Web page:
Why Austria Is Struggling to Break Away From Russian Gas

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In the 17 months since Russia invaded Ukraine, countries in Europe have been working to reduce their dependency on Russian gas. Germany, which previously received 55% of its gas from Russia, now imports none. Poland, Bulgaria, and the Czech Republic have also halted or reduced their gas imports from Russia, and Italy aims to be free of Russian gas by the end of 2022. However, Austria continues to heavily depend on Russian gas, with nearly 80% of its gas supply coming from Russia before the invasion.

Austria’s difficulty in reducing its reliance on Russian gas has drawn criticism from those who believe that Austria’s gas payments are indirectly funding Russia’s war efforts. The Austrian government has pledged to reduce its gas imports from Russia, but critics argue that they are not doing enough. Austria has been reliant on gas from Russia for decades and does not have the option, like Germany or Italy, to simply build terminals for liquefied natural gas (LNG) imports.

The issue of Austria’s reliance on Russian gas is not only a logistical and economic challenge but also a political one. Austria has officially remained neutral and is not a member of NATO. Therefore, it has not faced formal sanctions on gas imports from Russia like those imposed on Russian oil and coal. Austria has strongly condemned Russia’s invasion of Ukraine and has taken in refugees, but it continues to receive its full gas allotment from Russia.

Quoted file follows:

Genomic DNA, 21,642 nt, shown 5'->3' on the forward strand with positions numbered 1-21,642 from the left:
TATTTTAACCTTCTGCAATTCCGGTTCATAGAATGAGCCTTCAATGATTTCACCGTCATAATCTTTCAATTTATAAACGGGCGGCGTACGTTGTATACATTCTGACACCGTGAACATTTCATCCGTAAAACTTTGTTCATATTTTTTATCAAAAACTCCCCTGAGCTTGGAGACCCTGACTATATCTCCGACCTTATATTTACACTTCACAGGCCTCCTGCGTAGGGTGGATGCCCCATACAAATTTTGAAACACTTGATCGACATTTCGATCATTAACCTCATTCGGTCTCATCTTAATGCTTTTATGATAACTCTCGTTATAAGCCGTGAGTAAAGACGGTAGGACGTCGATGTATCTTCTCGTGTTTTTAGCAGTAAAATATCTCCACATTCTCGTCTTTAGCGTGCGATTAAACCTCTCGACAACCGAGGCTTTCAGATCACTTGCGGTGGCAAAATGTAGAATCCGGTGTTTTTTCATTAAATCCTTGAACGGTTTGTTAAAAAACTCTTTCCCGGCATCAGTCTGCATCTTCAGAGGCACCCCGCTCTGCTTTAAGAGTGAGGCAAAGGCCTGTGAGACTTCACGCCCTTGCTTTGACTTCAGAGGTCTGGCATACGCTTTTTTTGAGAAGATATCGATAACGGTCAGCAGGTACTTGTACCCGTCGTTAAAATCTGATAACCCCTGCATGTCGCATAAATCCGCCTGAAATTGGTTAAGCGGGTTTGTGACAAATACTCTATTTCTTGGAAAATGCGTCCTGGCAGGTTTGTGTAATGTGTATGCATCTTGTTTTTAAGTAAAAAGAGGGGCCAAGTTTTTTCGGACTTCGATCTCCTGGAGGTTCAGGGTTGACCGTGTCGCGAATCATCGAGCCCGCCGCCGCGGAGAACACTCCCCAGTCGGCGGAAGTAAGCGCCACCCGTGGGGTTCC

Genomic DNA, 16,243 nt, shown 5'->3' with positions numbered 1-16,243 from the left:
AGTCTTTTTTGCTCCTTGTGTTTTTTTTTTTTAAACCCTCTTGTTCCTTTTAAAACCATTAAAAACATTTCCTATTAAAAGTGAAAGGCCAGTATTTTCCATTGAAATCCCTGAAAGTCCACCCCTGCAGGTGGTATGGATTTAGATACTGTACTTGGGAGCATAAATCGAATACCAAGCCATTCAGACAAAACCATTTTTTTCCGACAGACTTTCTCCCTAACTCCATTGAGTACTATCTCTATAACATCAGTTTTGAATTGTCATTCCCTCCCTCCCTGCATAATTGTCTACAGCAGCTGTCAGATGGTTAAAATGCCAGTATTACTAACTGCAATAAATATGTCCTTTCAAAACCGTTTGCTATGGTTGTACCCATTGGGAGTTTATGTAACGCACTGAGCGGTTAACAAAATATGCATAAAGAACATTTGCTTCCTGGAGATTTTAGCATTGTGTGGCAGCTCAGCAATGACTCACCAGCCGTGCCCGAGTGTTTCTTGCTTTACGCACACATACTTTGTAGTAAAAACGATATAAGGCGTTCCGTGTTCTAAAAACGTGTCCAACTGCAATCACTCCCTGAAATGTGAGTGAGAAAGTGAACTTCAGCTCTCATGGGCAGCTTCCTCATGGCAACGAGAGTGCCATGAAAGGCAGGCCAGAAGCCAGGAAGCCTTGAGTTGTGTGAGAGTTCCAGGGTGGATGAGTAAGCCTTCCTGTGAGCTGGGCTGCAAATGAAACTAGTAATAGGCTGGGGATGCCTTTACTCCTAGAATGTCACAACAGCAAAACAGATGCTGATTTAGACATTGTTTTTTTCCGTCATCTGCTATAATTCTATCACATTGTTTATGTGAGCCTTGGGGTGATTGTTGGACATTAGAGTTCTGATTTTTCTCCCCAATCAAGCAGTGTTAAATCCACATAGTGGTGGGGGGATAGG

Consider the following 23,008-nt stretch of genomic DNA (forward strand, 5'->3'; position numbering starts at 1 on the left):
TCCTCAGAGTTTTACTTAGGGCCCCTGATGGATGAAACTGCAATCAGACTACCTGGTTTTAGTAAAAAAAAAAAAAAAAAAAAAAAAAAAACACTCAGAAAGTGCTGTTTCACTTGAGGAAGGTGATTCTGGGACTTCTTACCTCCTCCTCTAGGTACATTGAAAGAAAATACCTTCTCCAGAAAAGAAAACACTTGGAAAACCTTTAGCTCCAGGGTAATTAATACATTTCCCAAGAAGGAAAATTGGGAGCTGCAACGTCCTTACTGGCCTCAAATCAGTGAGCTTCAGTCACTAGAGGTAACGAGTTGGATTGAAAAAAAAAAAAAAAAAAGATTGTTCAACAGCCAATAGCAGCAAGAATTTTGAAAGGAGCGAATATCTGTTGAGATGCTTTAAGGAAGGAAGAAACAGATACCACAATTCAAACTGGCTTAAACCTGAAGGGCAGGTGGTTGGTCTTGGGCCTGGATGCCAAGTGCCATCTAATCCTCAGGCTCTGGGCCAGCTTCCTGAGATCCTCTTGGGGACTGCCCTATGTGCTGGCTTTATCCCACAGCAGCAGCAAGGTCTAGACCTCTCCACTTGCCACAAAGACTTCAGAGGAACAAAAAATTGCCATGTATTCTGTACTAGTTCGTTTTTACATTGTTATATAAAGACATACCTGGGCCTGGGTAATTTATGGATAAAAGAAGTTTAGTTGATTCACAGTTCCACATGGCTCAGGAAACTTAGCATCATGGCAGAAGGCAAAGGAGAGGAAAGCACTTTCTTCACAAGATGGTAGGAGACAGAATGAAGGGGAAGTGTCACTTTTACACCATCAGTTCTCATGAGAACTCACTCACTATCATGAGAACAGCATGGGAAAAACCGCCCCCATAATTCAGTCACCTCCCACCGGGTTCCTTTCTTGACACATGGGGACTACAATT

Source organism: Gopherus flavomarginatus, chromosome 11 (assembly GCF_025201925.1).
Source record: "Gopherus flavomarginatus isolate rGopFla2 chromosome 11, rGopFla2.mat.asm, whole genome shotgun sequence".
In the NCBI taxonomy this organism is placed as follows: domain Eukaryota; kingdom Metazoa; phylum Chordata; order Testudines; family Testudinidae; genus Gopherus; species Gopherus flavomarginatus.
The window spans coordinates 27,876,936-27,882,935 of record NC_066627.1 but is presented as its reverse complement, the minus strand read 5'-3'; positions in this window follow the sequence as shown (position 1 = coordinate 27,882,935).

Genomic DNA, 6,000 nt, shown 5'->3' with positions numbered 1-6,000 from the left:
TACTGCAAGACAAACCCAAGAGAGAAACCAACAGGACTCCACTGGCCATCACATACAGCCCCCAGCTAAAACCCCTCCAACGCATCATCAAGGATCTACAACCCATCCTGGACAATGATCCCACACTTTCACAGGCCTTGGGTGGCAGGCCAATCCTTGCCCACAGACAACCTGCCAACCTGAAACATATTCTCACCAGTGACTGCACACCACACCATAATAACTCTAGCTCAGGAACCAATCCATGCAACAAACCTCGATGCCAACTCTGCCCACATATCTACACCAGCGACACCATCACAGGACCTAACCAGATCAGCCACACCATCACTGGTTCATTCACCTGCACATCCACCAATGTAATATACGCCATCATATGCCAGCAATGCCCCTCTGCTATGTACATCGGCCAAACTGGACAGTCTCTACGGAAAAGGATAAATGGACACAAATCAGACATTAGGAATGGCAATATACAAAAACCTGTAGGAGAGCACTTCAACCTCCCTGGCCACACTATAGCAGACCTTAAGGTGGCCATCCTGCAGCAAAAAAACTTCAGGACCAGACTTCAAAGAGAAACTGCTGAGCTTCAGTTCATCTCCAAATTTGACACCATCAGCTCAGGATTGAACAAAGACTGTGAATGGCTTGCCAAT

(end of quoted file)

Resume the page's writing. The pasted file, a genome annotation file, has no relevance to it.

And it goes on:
Austria’s ties to Russia have raised concerns that the country remains too closely aligned with Russian interests. Some Austrian political figures, including the former foreign minister, have had personal connections with Russia. The current deal with Gazprom, signed in 2018, allows Austria to buy six billion cubic meters of gas per year until 2040. OMV, Austria’s energy company, has also spent billions on Russian gas since the invasion began.

Moving forward, Austria’s energy minister has stated that the government remains committed to reducing gas imports from Russia by 2027. However, the situation may change as the current transit contract allowing gas shipments through Ukraine expires at the end of next year. If the contract is not renewed, it would leave TurkStream, the direct link between Russia and Turkey, as the sole entry point for Russian gas into Europe. Austria is running out of time to reduce its dependency on Russian gas, and the clock is ticking for finding alternative energy sources.

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